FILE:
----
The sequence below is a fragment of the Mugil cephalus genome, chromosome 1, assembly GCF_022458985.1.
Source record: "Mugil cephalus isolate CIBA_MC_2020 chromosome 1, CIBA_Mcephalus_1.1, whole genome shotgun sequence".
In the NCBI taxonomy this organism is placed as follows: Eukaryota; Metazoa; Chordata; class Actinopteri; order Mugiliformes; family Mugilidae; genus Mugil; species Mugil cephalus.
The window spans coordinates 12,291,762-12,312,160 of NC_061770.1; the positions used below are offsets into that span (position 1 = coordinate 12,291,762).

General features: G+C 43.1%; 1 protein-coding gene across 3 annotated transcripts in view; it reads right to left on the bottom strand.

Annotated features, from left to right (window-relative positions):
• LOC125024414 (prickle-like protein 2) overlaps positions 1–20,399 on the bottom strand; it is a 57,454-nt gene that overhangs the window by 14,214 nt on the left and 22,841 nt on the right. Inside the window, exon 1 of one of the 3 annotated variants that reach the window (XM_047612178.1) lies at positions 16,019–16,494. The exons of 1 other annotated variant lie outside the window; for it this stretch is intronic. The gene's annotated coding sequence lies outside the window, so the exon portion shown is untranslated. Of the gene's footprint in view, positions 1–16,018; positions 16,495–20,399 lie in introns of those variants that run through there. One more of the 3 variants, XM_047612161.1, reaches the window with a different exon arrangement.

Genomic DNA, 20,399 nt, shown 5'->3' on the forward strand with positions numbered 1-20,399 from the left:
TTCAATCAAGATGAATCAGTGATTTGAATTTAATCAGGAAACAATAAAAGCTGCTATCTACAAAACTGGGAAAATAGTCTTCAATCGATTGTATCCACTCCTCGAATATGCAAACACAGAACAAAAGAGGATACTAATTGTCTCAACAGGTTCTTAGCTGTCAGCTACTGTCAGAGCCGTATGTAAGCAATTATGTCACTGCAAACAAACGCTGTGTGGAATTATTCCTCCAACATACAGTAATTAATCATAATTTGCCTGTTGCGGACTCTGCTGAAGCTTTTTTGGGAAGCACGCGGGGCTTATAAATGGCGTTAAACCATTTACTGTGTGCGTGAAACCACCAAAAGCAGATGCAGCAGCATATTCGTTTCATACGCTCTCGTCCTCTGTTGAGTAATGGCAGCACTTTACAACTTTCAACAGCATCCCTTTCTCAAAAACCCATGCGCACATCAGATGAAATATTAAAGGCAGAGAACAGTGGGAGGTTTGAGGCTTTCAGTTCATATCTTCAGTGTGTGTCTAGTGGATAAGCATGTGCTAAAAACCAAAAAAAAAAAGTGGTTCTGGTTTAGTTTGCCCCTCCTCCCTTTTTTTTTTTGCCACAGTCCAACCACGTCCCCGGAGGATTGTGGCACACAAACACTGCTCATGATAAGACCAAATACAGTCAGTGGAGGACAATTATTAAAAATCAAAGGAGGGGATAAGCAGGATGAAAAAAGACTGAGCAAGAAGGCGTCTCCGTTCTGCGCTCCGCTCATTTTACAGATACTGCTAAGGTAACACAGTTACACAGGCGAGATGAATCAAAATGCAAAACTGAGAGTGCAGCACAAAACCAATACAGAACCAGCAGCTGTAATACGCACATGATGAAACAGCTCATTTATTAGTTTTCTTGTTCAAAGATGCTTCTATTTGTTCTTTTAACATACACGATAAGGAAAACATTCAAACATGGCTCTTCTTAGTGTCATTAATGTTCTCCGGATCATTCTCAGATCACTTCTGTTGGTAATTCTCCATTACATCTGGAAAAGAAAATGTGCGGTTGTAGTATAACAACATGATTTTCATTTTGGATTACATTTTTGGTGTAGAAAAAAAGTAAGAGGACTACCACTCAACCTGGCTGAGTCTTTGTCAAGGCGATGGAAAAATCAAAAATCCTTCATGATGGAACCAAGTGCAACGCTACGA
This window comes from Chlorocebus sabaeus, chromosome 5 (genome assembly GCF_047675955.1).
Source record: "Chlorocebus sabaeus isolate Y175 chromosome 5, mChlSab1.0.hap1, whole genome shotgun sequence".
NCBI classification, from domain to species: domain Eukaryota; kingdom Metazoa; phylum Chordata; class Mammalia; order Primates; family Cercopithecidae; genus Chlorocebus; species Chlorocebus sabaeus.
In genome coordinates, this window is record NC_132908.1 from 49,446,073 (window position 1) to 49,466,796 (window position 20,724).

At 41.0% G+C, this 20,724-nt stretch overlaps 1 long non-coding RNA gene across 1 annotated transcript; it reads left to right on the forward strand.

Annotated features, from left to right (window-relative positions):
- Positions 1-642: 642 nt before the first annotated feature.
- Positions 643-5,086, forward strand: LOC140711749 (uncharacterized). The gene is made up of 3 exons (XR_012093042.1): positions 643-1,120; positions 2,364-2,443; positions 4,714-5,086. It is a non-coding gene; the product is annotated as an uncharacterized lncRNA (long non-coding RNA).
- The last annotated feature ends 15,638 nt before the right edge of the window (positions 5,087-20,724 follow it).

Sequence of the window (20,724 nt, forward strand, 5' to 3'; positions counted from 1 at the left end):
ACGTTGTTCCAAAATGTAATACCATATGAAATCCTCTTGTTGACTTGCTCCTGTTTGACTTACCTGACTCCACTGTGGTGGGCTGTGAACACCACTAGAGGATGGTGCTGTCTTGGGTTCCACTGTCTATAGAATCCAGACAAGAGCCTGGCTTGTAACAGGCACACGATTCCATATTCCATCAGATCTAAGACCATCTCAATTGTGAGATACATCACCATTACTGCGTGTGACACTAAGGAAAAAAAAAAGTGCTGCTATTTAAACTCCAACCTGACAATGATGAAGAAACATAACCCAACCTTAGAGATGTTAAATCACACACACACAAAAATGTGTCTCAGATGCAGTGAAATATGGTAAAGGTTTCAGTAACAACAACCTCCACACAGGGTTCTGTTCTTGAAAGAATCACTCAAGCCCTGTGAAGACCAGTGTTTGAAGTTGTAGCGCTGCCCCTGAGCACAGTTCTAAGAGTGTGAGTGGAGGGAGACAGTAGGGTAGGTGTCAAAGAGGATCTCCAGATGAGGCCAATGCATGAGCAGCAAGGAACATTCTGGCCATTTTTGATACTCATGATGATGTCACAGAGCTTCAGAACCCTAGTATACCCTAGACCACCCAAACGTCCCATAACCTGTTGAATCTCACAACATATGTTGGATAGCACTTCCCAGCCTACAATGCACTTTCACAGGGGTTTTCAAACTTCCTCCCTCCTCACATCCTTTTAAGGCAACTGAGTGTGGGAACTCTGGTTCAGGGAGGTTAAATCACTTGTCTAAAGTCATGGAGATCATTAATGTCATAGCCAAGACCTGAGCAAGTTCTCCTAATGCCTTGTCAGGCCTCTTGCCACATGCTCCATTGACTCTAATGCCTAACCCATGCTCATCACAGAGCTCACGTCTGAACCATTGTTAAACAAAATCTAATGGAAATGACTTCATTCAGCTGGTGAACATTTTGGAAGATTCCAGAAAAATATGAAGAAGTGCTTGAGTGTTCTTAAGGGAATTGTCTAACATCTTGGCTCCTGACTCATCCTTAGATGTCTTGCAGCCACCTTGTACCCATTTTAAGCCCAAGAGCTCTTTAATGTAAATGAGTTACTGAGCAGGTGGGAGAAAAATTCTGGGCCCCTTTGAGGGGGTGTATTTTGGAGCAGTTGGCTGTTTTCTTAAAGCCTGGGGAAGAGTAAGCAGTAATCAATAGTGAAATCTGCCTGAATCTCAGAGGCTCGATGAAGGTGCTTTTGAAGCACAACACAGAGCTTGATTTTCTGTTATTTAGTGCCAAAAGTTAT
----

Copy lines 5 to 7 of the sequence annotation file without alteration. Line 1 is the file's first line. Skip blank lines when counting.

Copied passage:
General features: G+C 43.1%; 1 protein-coding gene across 3 annotated transcripts in view; it reads right to left on the bottom strand.

Annotated features, from left to right (window-relative positions):
• LOC125024414 (prickle-like protein 2) overlaps positions 1–20,399 on the bottom strand; it is a 57,454-nt gene that overhangs the window by 14,214 nt on the left and 22,841 nt on the right. Inside the window, exon 1 of one of the 3 annotated variants that reach the window (XM_047612178.1) lies at positions 16,019–16,494. The exons of 1 other annotated variant lie outside the window; for it this stretch is intronic. The gene's annotated coding sequence lies outside the window, so the exon portion shown is untranslated. Of the gene's footprint in view, positions 1–16,018; positions 16,495–20,399 lie in introns of those variants that run through there. One more of the 3 variants, XM_047612161.1, reaches the window with a different exon arrangement.